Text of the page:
Tuesday, May 24, 2016

The Man Mate


Regency Square was a company located in North Hollywood that offered nifty novelty undies such as #105 Scuttles, and for MEN OF ACTION there was model #207 the Brief Zip.  These ads were sure to get attention in magazines of the late 1960s. 

Saturday, May 21, 2016

Grooooovy Spring Penis Poppin' Up All Over The Place!

In the 1960s and carrying over into the early 1970s, one of the more popular ways to enjoy looking at photographs of naked men was via 'nudist' or 'natural' magazines.  There had been some publications prior to this time period, but by the mid-1960's nudist magazines were able to display male and female nudity without fear of strict government reprisal, thanks to court decisions.   Among the decisions, courts had reasoned that individuals could not be convicted of obscenity charges unless the materials depicted “patently offensive hard core sexual conduct.” This meant that many materials dealing with nudity, including magazines, did not qualify as legally obscene.
Health, vitality, fitness, and relative innocence (the models were typically posed in situations that were non-sexual in nature where the only thing missing was clothing) were the hallmarks of most nudity magazines during this period.  And while the vast majority of the publications that flourished in this window (between 1950s censorship and explicit hardcore pornography later in the 1970s) was of nude frolicking females, there were also plenty of images including handsome naked men showing their junk. Take for example the cover image for the naturist magazine HUMANA (issue 15, 1967).  The models may have been straight, but it's safe to assume that more than a few of the orders that flowed in for these types of publications were from gay men who ignored the ladies and concentrated on the gents.  The images in many instances certainly seemed to focus as much on the man as the lady, which makes VGMH aficionados very happy indeed.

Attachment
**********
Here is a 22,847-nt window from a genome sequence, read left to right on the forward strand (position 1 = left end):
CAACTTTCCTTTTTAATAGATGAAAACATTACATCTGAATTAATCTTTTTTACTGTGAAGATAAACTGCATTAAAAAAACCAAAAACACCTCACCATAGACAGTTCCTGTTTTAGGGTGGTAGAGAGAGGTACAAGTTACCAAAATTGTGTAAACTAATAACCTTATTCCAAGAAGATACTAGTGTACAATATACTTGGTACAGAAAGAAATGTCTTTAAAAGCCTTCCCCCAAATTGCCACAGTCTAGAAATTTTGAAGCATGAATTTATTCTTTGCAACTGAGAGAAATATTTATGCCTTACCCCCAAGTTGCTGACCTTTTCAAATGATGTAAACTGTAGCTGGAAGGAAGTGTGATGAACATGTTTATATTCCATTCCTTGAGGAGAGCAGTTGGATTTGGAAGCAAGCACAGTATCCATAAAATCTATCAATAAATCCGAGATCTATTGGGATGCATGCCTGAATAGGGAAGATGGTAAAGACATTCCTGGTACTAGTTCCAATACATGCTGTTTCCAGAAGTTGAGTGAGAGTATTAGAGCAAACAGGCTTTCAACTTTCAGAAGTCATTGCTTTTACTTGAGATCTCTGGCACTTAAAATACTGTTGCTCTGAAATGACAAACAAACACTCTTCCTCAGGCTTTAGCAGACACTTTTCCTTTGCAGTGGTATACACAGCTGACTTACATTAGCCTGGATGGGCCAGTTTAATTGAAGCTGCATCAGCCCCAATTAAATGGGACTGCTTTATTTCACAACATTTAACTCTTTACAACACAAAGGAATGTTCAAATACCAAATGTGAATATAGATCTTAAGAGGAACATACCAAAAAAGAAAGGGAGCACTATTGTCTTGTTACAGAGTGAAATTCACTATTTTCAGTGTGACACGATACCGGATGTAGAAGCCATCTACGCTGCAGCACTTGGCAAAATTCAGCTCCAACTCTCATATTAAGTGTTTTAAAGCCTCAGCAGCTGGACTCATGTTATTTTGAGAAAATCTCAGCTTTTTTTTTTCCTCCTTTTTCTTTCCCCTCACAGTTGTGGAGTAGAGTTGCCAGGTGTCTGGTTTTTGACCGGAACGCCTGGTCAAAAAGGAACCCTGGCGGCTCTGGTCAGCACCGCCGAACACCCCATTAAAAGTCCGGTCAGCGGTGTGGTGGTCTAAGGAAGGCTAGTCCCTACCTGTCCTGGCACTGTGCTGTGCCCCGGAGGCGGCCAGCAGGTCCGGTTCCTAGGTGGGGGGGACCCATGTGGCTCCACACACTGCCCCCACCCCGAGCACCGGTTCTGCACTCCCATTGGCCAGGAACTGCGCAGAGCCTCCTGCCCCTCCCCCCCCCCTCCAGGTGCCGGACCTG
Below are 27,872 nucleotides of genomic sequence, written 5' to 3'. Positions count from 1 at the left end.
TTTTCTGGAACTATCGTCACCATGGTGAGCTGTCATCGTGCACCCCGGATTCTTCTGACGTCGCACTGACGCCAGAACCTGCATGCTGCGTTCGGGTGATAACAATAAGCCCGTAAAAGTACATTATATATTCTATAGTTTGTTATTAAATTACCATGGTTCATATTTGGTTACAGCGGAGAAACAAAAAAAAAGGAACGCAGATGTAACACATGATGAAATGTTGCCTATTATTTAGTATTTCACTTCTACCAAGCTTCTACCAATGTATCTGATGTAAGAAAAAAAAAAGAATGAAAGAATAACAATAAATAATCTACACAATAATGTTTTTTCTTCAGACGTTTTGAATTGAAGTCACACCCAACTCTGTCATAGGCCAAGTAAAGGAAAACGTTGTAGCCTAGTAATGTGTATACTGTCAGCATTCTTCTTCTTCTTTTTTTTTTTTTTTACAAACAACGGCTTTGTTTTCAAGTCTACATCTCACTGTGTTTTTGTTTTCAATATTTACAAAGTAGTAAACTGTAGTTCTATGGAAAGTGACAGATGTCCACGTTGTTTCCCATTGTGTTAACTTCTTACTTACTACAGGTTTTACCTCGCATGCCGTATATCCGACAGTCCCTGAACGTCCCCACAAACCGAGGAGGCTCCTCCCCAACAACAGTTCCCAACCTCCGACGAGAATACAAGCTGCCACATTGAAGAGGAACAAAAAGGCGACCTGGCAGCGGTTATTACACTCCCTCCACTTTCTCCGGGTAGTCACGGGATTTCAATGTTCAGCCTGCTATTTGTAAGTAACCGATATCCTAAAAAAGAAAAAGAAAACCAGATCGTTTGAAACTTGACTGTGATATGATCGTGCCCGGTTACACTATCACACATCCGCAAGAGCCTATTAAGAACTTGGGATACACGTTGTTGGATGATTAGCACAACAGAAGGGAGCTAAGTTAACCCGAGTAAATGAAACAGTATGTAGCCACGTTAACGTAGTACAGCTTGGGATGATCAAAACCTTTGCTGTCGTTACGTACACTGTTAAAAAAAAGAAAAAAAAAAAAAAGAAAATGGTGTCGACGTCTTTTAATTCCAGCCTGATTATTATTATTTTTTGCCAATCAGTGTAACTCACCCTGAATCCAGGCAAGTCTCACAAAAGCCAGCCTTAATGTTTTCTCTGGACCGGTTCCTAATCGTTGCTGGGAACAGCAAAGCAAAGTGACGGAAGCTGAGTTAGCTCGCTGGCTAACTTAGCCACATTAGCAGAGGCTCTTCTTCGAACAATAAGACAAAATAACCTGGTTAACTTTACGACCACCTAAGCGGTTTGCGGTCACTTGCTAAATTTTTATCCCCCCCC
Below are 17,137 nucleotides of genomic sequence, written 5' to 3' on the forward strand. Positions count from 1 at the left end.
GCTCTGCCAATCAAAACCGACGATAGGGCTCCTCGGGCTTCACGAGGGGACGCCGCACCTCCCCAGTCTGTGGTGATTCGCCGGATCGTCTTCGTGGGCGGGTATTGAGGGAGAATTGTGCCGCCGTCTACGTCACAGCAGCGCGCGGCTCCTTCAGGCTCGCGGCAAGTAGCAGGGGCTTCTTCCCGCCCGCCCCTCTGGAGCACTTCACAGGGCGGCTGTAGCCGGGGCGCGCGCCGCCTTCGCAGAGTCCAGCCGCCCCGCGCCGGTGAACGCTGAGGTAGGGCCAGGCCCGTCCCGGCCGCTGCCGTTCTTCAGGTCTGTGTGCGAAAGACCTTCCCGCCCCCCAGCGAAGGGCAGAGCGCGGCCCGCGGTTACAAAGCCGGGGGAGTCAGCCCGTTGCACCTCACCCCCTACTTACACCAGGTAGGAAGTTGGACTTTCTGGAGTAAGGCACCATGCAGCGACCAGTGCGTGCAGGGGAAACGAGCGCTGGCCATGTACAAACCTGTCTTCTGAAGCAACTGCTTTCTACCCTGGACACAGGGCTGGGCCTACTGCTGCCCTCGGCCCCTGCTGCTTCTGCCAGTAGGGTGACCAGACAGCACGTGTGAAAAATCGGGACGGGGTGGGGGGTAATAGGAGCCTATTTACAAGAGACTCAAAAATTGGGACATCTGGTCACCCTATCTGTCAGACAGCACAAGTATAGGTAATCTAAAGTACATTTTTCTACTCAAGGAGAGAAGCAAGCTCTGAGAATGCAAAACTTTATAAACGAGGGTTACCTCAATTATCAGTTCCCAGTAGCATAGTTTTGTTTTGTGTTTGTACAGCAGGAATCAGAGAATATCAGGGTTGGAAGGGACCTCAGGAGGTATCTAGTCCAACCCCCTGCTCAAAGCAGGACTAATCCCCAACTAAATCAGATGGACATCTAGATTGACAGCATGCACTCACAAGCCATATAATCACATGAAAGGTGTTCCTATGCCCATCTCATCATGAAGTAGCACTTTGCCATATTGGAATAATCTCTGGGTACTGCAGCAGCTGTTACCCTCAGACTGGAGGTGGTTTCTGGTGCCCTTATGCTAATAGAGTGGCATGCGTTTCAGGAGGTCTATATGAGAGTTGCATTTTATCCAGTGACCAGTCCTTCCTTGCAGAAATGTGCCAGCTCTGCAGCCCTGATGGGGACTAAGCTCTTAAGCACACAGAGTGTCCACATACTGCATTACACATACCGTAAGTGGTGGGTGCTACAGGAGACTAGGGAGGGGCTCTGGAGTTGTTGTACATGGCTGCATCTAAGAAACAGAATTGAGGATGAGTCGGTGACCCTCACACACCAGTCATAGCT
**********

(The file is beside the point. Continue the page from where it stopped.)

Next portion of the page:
Friday, May 13, 2016

Vintage guys in heat

Golly... Gee Whiz!  It can get sort of confusing for a fella when he's naked with a good buddy and all of a sudden these feelings start to happen.  What is that look all about that he's giving me, and what does he want me to do back?  I know what I'd sure like to do with my dick that is getting excited, but what if I'm reading this all wrong, just because I haven't jerked off in a whole week? 
If your buddy has his mouth open and no words are coming out, maybe he's trying to tell you something.  Forget about his Peanuts wall pennant in the background, there's just one thing demanding attention and it's throbbing to go down his tight throat!



Saturday, May 7, 2016

May 1981


Joseph Spondike had that ruggedly handsome look of a real outdoors man.  According to the magazine, he was a 21 year-old native of Florida who loved both the sun and sea.  His sun-kissed hair, thick moustache, and that dark forest of curly blonde cock pubic  hair probably contributed in making Joseph a Playgirl's "Man of the 80's" star model.  Joseph was chosen by readers of Playgirl for the honor by a seven-to-one margin. 


Thursday, April 21, 2016

April 1974